Surname: Rugg

Horace A. Lawton

Lawton Genealogy of New Bedford Massachusetts

The branch of the Lawton family so long resident in New Bedford, and in each generation active in public affairs, but recently represented by the late Charles H. and Horace A. Lawton, well known druggists, the former long prominent in the government of the town and an important factor in the financial and commercial life, is descended from George Lawton, a brother of Thomas and possibly of John also, all of Newport as early as 1638 or 1639. George and Thomas were among the twenty-eight signers of the Compact, April 30, 1639, for the formation of a “civil body politicke.” George Lawton was made a freeman in 1655; member of the Court of Trials, 1648; deputy, 1665-72-75-76-79-80; assistant, 1680-81-82-83-84-85-86-89-90. He and five other assistants, with the deputy governor, wrote a letter to their Majesties, William and Mary, congratulating them on their accession to the Crown, and informing them that since the deposition of Governor Andros the former government under the charter had been resumed. He seems to have been prominent in all the Colonial affairs of his time. He died Oct. 5, 1693, and was buried in his orchard at Portsmouth. He married Elizabeth Hazard, daughter of Thomas and Martha Hazard.

Some descendants of Thomas Rowley of Windsor Connecticut

Some Descendants of Thomas Rowley of Windsor, Connecticut

Some descendants of Thomas Rowley of Windsor. Thomas Rowley. Thomas Rowley (Rowell) a cordwainer, was in Windsor Connecticut as early as 1662, and Simsbury Connecticut by 1670. He died 1 May, 1705/8, estate inventory dated 1 May 1708. Married at Windsor, 5 May, 1669 by Rev. Wolcott, Mary Denslow, daughter of Henry, Windsor, born 10 …

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Fort Dummer

Narrative of the Captivity of Nehemiah How

A Narrative of the captivity of Nehemiah How, who was taken by the Indians at the Great Meadow Fort above Fort Dummer, where he was an inhabitant, October 11th, 1745. Giving an account of what he met with in his traveling to Canada, and while he was in prison there. Together with an account of Mr. How’s death at Canada. Exceedingly valuable for the many items of exact intelligence therein recorded, relative to so many of the present inhabitants of New England, through those friends who endured the hardships of captivity in the mountain deserts and the damps of loathsome prisons. Had the author lived to have returned, and published his narrative himself, he doubtless would have made it far more valuable, but he was cut off while a prisoner, by the prison fever, in the fifty-fifth year of his age, after a captivity of one year, seven months, and fifteen days. He died May 25th, 1747, in the hospital at Quebec, after a sickness of about ten days. He was a husband and father, and greatly beloved by all who knew him.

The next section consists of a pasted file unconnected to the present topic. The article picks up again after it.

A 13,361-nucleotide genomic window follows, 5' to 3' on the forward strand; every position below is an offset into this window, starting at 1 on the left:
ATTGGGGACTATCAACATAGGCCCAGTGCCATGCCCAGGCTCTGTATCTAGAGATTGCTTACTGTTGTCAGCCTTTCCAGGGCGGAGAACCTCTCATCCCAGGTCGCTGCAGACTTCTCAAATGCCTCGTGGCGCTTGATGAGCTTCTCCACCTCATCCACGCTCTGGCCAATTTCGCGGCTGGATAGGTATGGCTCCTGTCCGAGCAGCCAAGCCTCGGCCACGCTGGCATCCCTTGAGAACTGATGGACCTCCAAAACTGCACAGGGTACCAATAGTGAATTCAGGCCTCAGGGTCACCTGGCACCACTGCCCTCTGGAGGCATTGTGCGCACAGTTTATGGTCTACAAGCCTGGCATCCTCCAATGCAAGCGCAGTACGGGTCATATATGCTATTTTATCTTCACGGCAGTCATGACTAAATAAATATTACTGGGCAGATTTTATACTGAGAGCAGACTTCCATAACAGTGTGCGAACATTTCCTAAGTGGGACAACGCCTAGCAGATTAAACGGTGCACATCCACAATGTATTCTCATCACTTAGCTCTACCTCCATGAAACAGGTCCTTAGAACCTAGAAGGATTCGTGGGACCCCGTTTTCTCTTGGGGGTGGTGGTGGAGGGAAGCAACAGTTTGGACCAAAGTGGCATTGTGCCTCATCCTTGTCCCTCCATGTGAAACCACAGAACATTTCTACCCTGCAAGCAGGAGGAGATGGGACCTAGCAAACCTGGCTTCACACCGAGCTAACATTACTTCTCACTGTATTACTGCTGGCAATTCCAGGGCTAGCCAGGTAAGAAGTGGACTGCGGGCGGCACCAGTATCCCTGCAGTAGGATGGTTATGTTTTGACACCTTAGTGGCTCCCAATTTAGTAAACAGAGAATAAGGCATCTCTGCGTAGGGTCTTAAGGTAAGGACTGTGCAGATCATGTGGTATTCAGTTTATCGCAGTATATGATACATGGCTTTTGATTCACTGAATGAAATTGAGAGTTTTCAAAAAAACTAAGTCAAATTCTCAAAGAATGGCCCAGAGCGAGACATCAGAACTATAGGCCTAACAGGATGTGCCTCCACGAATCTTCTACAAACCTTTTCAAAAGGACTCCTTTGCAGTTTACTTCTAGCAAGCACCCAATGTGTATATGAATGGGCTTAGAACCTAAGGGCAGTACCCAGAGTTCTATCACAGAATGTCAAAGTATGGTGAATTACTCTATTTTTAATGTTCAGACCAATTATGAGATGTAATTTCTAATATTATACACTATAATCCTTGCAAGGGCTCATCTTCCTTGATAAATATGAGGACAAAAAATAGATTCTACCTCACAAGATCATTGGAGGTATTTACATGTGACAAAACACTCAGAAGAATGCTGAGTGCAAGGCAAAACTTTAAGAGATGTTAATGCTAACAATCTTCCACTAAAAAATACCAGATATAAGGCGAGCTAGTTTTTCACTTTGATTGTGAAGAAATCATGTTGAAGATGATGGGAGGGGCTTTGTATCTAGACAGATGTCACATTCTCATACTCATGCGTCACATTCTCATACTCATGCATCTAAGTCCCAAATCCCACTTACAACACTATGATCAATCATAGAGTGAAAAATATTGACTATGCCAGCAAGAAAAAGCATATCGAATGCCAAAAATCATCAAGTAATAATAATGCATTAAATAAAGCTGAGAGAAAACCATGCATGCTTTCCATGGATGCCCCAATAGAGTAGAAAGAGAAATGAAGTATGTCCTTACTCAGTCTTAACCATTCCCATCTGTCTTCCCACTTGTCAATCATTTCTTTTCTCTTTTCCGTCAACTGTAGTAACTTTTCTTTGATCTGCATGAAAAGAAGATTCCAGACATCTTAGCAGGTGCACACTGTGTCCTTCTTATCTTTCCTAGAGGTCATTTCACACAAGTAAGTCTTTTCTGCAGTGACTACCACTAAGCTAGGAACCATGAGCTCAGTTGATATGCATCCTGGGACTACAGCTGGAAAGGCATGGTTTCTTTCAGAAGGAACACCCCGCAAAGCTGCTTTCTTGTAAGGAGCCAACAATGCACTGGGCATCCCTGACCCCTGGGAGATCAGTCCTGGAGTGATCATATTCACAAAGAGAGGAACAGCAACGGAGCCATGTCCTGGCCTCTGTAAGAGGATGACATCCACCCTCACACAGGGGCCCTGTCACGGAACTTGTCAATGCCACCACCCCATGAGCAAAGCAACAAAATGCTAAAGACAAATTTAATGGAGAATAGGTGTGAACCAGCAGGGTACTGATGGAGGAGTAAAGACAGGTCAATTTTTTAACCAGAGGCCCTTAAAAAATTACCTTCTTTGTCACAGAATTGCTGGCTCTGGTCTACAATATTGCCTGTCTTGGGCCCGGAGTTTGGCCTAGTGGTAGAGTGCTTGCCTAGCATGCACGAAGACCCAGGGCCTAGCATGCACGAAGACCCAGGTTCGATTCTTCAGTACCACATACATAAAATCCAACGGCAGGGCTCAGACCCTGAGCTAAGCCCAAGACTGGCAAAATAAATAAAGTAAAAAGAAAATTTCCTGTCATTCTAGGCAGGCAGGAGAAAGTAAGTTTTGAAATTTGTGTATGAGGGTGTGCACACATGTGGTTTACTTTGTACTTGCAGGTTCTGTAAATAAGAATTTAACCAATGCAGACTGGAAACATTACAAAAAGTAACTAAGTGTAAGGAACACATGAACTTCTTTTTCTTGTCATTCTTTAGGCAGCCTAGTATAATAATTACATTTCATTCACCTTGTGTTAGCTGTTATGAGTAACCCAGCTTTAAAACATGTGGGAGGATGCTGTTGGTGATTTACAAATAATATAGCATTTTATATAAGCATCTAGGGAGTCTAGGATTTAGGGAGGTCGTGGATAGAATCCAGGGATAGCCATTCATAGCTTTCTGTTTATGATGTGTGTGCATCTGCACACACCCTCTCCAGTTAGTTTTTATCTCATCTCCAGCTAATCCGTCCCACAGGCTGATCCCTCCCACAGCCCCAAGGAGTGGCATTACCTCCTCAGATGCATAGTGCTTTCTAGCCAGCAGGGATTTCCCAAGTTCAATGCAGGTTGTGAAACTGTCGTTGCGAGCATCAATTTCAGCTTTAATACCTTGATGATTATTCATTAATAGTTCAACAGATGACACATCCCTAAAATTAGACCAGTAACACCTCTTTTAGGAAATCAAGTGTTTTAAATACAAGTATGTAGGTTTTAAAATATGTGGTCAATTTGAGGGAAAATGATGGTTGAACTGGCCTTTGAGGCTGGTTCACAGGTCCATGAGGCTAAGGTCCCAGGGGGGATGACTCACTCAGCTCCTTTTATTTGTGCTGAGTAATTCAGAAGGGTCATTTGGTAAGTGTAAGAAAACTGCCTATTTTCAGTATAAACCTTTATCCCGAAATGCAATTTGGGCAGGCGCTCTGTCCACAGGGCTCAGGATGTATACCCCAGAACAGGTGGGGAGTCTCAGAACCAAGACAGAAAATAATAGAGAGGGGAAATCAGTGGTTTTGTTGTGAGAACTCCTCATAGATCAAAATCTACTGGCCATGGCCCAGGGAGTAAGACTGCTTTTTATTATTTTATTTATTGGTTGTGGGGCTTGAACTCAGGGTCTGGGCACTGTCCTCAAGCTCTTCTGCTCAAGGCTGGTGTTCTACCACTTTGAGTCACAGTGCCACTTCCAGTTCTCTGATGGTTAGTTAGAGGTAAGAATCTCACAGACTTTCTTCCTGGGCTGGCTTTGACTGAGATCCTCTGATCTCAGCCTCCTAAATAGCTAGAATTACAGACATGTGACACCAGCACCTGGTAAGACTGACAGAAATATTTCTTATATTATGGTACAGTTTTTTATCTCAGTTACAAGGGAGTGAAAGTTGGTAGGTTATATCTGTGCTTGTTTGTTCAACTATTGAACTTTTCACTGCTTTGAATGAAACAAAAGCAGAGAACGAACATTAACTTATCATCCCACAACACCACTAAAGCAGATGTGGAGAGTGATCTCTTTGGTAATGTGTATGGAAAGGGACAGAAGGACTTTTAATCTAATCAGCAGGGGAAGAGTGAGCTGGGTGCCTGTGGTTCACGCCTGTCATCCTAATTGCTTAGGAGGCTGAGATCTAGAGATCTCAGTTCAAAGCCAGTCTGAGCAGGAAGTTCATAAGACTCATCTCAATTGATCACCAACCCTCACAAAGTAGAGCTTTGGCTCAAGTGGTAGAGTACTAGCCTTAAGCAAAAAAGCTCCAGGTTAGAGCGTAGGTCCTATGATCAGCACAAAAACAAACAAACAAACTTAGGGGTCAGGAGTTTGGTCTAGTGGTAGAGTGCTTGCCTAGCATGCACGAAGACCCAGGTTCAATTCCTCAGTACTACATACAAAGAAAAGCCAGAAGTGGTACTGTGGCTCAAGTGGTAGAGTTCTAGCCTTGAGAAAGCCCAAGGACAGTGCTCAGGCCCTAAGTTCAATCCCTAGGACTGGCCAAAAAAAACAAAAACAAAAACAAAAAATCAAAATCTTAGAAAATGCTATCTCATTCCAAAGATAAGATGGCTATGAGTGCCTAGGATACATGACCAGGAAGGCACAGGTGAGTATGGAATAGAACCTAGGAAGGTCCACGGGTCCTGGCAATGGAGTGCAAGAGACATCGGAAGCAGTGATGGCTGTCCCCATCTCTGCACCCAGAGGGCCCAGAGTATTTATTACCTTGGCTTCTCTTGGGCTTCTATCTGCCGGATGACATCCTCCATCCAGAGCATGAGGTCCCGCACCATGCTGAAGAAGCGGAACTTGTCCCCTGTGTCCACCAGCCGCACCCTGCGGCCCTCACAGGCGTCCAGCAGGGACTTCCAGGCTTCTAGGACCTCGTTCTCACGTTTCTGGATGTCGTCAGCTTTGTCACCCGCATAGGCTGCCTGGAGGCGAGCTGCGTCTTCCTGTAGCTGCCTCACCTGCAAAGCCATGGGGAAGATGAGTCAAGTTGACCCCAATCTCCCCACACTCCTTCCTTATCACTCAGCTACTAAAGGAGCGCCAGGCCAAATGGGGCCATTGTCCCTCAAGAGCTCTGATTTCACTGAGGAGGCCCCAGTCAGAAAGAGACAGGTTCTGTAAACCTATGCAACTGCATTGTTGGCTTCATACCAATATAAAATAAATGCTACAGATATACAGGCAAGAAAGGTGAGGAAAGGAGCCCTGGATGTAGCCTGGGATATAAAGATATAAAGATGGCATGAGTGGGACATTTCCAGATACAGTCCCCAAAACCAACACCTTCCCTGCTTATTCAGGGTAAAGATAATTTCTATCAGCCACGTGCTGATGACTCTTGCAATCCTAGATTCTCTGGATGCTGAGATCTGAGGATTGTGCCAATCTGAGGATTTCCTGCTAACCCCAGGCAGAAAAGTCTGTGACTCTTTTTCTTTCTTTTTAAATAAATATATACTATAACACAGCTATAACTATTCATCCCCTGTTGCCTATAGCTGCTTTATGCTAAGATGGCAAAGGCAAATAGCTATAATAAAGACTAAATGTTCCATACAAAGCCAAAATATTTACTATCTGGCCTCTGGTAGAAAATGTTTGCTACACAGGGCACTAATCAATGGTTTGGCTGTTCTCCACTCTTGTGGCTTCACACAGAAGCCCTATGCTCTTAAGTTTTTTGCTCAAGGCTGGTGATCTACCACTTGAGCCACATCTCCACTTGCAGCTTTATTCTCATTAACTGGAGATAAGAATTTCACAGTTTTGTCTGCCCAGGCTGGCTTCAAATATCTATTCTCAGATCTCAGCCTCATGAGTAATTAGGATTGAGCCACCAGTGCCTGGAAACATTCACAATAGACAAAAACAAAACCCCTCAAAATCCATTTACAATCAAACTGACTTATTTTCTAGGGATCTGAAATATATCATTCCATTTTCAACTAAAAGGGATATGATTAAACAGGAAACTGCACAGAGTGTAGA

Sample Last Will and Testament

Abstracts of Wills on File in the City of New York Surrogate’s Office 1660-1680

Abstracts of wills on file in the surrogate’s office city of New York 1660-1680. From May 1787 to the present, county surrogate’s courts have recorded probates. However, the court of probates and court of chancery handled estates of deceased persons who died in one county but who owned property in another. An 1823 law mandated that all probates come under the jurisdiction of the county surrogate’s courts. Each surrogate’s court has a comprehensive index to all probate records, including the unrecorded probate packets. Interestingly enough, there are wills existing and on record at the Surrogate’s Office in New York City for the time-span of 1660-1680. Genealogical extracts of these wills have been provided below.

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